The executive and professional exemptions are the two exemptions that most people think of when they think of salaried exempt employees. An employee will usually qualify for the executive exemption in California when at least 50 percent of his or her responsibilities involve the management of the business, or of one of its departments or other subdivisions.  Management means that the employee regularly exercises discretion and independent judgment, regularly directs the work of more than one employee, has the authority to hire, promote, and fire employees, or make recommendations on such subjects.

An employee generally qualifies for the professional exemption if he or she is licensed or certified by the state and is primarily engaged in the practice of law, medicine, dentistry, optometry, architecture, teaching, accounting, or in a “learned” or “artistic” profession. Learned professions are generally ones that require advanced knowledge in a field of learning customarily only obtained by prolonged, specialized study, and which involve work that is predominantly intellectual and varied, as opposed to routine mental or manual work.  Artistic professions qualifying for the professional exemption are ones where the employee engaged in work that is “original and creative” in a recognized artistic field where the performance of the work depends on the imagination or talent of the employee.

Just because an employee has graduated from college does not mean that he or she automatically qualifies for the professional exemption. In many instances, in fact, education beyond a four-year degree is required to qualify for the exemption. And keep in mind that employees must be “primarily engaged in” work that requires advanced knowledge and in a position that requires the exercise of discretion and judgment, so even if they have the requisite professional training from a college education, the nature of the job duties they perform, if menial enough, could nonetheless require that they be treated as non-exempt, e.g., an office clerk with a college diploma is still considered a non-exempt employee if they are primarily engaged in tasks which don’t use the skills of that degree, and, more importantly, don’t exercise the types of duties required for a professional exemption.

The administrative exemption is the one that has historically caused employers the most trouble when it comes to misclassification lawsuits.  In California, an employee generally qualifies for the administrative exemption if the following requirements are met.

First, the employee must perform either office or non-manual work that is directly related to management policies or the organization’s business operations. This requirement is generally the key requirement. Some examples of positions that often qualify as administrative functions include human resources employees, accounting and tax employees, and marketing and advertising employees. Whether, however, an employee in one of these positions is exempt, depends on whether they meet the other applicable requirements and tests.

Second, and more important, to qualify for the administrative exemption, the employee must regularly exercise discretion and independent judgment, must work only under general supervision, and must perform specialized or technical work that requires special training, experience or knowledge. Finally, to be properly classified under the administrative exemption, the employee must have actually obtained special training, experience, or knowledge to perform the job tasks.  While such employees can perform tasks that don’t meet the above-criteria, e.g., answering phones, word processing, etc., those employees must perform those tasks less than 50 percent of the time.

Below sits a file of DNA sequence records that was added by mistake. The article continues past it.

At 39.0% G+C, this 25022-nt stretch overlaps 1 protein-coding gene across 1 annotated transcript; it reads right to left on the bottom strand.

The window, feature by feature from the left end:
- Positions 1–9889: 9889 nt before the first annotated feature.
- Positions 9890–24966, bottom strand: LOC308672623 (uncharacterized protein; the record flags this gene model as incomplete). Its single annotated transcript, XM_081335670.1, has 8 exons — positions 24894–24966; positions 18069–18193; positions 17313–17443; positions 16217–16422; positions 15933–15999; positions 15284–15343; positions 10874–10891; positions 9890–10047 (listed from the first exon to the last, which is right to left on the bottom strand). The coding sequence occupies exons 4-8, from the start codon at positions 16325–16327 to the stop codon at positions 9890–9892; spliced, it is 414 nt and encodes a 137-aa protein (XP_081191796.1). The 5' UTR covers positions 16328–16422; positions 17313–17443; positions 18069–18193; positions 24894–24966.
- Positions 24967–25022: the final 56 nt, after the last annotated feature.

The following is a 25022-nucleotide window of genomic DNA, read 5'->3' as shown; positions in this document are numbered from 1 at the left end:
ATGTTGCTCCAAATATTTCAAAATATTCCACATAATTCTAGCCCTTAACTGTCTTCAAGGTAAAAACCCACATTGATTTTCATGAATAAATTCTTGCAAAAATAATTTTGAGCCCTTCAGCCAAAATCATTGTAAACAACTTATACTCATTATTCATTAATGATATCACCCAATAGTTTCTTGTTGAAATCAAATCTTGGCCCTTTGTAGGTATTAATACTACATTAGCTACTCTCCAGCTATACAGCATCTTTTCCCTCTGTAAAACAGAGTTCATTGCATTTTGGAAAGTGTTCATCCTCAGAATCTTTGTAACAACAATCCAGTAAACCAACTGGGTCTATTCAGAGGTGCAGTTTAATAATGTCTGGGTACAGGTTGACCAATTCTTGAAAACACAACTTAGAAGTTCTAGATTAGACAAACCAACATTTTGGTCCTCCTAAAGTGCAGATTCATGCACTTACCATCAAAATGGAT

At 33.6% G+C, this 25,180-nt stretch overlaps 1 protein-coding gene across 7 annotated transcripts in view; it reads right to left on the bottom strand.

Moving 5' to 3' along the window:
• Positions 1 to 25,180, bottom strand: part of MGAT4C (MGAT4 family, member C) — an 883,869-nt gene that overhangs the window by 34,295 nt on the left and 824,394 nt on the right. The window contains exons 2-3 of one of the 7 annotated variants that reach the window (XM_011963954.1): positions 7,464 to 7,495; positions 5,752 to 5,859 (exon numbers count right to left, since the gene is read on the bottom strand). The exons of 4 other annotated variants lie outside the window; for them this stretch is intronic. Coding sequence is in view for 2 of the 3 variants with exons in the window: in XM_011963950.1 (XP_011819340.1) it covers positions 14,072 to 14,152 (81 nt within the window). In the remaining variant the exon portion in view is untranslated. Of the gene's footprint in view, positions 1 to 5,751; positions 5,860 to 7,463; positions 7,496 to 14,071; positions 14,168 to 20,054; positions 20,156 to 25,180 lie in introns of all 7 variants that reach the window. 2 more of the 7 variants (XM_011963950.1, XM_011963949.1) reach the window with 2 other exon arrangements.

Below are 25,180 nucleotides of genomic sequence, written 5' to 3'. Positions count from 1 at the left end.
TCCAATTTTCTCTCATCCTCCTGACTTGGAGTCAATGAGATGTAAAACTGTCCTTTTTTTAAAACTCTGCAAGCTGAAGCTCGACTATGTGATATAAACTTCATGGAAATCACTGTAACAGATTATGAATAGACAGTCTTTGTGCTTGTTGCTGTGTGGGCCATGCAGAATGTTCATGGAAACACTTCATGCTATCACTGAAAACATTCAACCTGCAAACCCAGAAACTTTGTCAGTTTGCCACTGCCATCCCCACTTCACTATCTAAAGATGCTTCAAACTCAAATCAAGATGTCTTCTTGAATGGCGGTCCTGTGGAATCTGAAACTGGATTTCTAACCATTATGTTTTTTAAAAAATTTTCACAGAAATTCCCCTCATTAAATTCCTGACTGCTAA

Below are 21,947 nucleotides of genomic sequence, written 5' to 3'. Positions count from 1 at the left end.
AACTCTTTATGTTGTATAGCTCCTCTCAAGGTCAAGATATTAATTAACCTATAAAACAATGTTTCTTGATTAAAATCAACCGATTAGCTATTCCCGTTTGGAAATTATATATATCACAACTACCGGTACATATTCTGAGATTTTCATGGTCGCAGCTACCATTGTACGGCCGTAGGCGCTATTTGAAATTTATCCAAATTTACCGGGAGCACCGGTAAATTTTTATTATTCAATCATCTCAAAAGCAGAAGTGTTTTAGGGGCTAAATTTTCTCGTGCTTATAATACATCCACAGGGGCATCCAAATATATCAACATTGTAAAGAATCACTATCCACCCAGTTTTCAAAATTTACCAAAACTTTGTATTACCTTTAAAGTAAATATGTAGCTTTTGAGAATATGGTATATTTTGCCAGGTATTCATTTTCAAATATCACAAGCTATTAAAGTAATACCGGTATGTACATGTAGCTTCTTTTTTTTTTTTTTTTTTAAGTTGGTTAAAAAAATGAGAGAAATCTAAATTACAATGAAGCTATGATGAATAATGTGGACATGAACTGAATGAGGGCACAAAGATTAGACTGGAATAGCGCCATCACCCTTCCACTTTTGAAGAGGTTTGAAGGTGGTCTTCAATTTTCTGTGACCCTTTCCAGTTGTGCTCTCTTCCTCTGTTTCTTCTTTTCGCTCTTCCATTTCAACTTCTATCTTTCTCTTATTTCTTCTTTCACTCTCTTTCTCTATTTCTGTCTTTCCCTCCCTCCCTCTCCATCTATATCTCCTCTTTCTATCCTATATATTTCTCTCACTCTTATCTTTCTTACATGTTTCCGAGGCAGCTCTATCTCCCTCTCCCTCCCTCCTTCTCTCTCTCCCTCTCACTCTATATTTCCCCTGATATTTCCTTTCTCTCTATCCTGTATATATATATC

Many “office workers” such as clerks and secretaries, have been misclassified as exempt under the presumption that the administrative exemption applied.  Those employers have later been subject to lawsuits, sometimes even class actions, for misclassifying those employees, and have had to pay significant amounts to settle those claims or satisfy judgments.

In addition to the general exemption classifications, California also has exempted certain specific professions from overtime pay.  Computer professionals who possess an advanced level of proficiency in the theoretical and practical application of a body of highly-specialized knowledge in computer system analysis, programming, and software engineering are deemed exempt.  The key to this particularized exemption is that it does not apply to any employee who uses a computer to perform their job.  Trainees or employees in entry level positions are generally not exempt, and computer professionals who have not attained a level of skill and expertise that allows them to work independently without supervision are generally not exempt. Unlike the professional exemption, however, the exemption for computer professionals does not require an advanced degree or certain certifications.

Because determining whether an exemption applies to allow an employer to avoid paying overtime requires a fact-intensive application of the various exemptions to the job duties of an employee or class of employees, employers must exercise extreme care in making classification decisions.  Even an innocent misclassifications can result in the employer facing years of liability for unpaid wages, with severe monetary penalties, and attorney’s fees added to that.

It’s a lucrative and relatively easy business for plaintiffs’ attorneys to sue employers once they become aware that a small, medium or large employer has misclassified a significant portion of its workforce. And because employees in professional, executive, and technical positions often work long hours and on weekends, an employer who misclassifies these employees often faces much more than monetary liability than repaying a few hours of back pay to a single employee.